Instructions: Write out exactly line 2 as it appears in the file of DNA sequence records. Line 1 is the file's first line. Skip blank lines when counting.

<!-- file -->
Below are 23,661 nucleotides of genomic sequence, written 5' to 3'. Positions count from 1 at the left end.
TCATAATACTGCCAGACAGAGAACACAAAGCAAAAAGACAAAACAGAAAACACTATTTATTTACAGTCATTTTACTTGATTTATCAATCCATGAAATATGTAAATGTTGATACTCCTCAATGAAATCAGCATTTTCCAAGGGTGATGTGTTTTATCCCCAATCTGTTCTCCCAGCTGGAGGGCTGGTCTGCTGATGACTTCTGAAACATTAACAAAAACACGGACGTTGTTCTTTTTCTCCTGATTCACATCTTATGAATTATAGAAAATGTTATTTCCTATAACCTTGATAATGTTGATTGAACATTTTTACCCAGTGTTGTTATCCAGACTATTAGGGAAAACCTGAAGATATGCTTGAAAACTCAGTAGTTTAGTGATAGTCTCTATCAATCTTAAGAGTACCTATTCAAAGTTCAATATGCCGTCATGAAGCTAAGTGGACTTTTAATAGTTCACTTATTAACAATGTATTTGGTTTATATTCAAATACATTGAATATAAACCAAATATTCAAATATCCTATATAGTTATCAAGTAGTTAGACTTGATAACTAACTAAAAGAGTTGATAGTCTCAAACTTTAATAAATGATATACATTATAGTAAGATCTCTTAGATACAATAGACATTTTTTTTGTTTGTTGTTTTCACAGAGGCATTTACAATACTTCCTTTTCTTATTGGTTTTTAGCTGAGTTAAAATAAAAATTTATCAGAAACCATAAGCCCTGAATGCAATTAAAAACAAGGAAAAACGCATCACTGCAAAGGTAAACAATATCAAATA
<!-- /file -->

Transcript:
TCATAATACTGCCAGACAGAGAACACAAAGCAAAAAGACAAAACAGAAAACACTATTTATTTACAGTCATTTTACTTGATTTATCAATCCATGAAATATGTAAATGTTGATACTCCTCAATGAAATCAGCATTTTCCAAGGGTGATGTGTTTTATCCCCAATCTGTTCTCCCAGCTGGAGGGCTGGTCTGCTGATGACTTCTGAAACATTAACAAAAACACGGACGTTGTTCTTTTTCTCCTGATTCACATCTTATGAATTATAGAAAATGTTATTTCCTATAACCTTGATAATGTTGATTGAACATTTTTACCCAGTGTTGTTATCCAGACTATTAGGGAAAACCTGAAGATATGCTTGAAAACTCAGTAGTTTAGTGATAGTCTCTATCAATCTTAAGAGTACCTATTCAAAGTTCAATATGCCGTCATGAAGCTAAGTGGACTTTTAATAGTTCACTTATTAACAATGTATTTGGTTTATATTCAAATACATTGAATATAAACCAAATATTCAAATATCCTATATAGTTATCAAGTAGTTAGACTTGATAACTAACTAAAAGAGTTGATAGTCTCAAACTTTAATAAATGATATACATTATAGTAAGATCTCTTAGATACAATAGACATTTTTTTTGTTTGTTGTTTTCACAGAGGCATTTACAATACTTCCTTTTCTTATTGGTTTTTAGCTGAGTTAAAATAAAAATTTATCAGAAACCATAAGCCCTGAATGCAATTAAAAACAAGGAAAAACGCATCACTGCAAAGGTAAACAATATCAAATA